60 thoughts on “Carols By Candlelight”

  1. There was a time I did go caroling. But, that was when I was young and was a soprano. I am now older and have become not quite a bass – maybe a tenor.
    If I sang now, the birds would fall dead out of the trees.

    Reply
  2. There was a time I did go caroling. But, that was when I was young and was a soprano. I am now older and have become not quite a bass – maybe a tenor.
    If I sang now, the birds would fall dead out of the trees.

    Reply
  3. There was a time I did go caroling. But, that was when I was young and was a soprano. I am now older and have become not quite a bass – maybe a tenor.
    If I sang now, the birds would fall dead out of the trees.

    Reply
  4. There was a time I did go caroling. But, that was when I was young and was a soprano. I am now older and have become not quite a bass – maybe a tenor.
    If I sang now, the birds would fall dead out of the trees.

    Reply
  5. There was a time I did go caroling. But, that was when I was young and was a soprano. I am now older and have become not quite a bass – maybe a tenor.
    If I sang now, the birds would fall dead out of the trees.

    Reply
  6. Pooh, Annette, I’m sure the birds would join in and sing with you. I used to be a soprano, too, but several years of belting out harmonies in a band, in smoke-filled pubs and out of doors with an inadequate sound system, roughened my voice and now I’m practically a bass, as well. Doesn’t stop me enjoying a good singalong. And it shouldn’t stop you. Singing is singing and IMO it’s a basic human joy.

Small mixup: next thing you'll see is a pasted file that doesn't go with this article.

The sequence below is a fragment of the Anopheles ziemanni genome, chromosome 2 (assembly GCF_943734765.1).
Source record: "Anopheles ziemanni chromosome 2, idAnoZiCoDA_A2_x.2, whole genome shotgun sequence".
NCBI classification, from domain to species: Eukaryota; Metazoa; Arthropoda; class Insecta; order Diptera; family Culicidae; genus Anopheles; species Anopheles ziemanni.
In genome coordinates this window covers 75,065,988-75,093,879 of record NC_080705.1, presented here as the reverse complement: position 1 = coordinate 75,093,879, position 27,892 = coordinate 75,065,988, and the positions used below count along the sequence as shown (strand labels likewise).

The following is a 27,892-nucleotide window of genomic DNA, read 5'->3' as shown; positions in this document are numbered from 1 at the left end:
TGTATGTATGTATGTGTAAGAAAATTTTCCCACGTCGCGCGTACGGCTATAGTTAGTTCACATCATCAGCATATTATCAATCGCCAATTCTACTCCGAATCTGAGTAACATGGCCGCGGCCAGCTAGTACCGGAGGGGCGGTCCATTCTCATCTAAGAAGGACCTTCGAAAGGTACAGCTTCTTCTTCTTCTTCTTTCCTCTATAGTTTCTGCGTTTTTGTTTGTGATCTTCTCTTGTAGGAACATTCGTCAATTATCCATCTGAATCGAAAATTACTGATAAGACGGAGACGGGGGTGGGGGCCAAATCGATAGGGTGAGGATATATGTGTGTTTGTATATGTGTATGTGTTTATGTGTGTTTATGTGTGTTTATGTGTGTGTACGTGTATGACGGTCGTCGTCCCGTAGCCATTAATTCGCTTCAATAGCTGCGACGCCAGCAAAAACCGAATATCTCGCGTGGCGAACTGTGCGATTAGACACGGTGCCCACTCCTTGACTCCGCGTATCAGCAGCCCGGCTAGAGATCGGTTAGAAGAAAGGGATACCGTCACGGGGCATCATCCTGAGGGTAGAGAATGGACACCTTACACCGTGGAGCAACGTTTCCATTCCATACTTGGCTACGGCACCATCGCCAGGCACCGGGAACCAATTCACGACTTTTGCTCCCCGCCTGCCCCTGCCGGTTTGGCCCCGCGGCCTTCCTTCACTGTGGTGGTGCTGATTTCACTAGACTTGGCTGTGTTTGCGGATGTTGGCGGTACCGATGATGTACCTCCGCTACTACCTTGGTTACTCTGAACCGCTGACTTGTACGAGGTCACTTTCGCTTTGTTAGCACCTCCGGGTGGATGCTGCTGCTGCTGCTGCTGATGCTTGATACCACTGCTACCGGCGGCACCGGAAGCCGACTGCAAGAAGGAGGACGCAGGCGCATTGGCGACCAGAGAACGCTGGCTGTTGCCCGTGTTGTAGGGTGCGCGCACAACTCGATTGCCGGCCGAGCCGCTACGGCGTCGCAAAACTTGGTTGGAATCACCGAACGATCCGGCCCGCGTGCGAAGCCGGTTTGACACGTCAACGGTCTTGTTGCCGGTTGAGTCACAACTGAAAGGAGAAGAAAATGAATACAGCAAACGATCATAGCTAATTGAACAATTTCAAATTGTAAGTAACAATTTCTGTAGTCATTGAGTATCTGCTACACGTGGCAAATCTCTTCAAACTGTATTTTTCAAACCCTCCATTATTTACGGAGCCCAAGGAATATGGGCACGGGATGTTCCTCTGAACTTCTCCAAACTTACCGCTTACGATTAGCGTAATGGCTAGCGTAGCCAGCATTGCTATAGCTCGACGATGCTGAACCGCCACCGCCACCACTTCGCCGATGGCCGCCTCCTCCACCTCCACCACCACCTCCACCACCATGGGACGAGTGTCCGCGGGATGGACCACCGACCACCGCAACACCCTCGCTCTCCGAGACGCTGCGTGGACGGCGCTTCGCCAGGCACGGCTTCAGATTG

Reply
  7. Pooh, Annette, I’m sure the birds would join in and sing with you. I used to be a soprano, too, but several years of belting out harmonies in a band, in smoke-filled pubs and out of doors with an inadequate sound system, roughened my voice and now I’m practically a bass, as well. Doesn’t stop me enjoying a good singalong. And it shouldn’t stop you. Singing is singing and IMO it’s a basic human joy.

    Reply
  8. Pooh, Annette, I’m sure the birds would join in and sing with you. I used to be a soprano, too, but several years of belting out harmonies in a band, in smoke-filled pubs and out of doors with an inadequate sound system, roughened my voice and now I’m practically a bass, as well. Doesn’t stop me enjoying a good singalong. And it shouldn’t stop you. Singing is singing and IMO it’s a basic human joy.

    Reply
  9. Pooh, Annette, I’m sure the birds would join in and sing with you. I used to be a soprano, too, but several years of belting out harmonies in a band, in smoke-filled pubs and out of doors with an inadequate sound system, roughened my voice and now I’m practically a bass, as well. Doesn’t stop me enjoying a good singalong. And it shouldn’t stop you. Singing is singing and IMO it’s a basic human joy.

    Reply